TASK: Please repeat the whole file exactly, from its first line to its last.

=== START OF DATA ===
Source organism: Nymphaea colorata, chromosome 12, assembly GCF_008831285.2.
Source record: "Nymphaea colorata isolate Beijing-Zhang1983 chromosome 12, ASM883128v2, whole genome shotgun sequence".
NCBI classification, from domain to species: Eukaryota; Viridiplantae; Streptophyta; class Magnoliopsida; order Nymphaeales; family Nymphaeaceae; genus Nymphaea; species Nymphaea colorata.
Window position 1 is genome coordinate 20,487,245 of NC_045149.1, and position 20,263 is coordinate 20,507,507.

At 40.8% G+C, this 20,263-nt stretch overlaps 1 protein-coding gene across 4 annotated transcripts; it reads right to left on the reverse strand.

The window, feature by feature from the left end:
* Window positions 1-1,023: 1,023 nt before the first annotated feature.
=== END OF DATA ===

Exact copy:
Source organism: Nymphaea colorata, chromosome 12, assembly GCF_008831285.2.
Source record: "Nymphaea colorata isolate Beijing-Zhang1983 chromosome 12, ASM883128v2, whole genome shotgun sequence".
NCBI classification, from domain to species: Eukaryota; Viridiplantae; Streptophyta; class Magnoliopsida; order Nymphaeales; family Nymphaeaceae; genus Nymphaea; species Nymphaea colorata.
Window position 1 is genome coordinate 20,487,245 of NC_045149.1, and position 20,263 is coordinate 20,507,507.

At 40.8% G+C, this 20,263-nt stretch overlaps 1 protein-coding gene across 4 annotated transcripts; it reads right to left on the reverse strand.

The window, feature by feature from the left end:
* Window positions 1-1,023: 1,023 nt before the first annotated feature.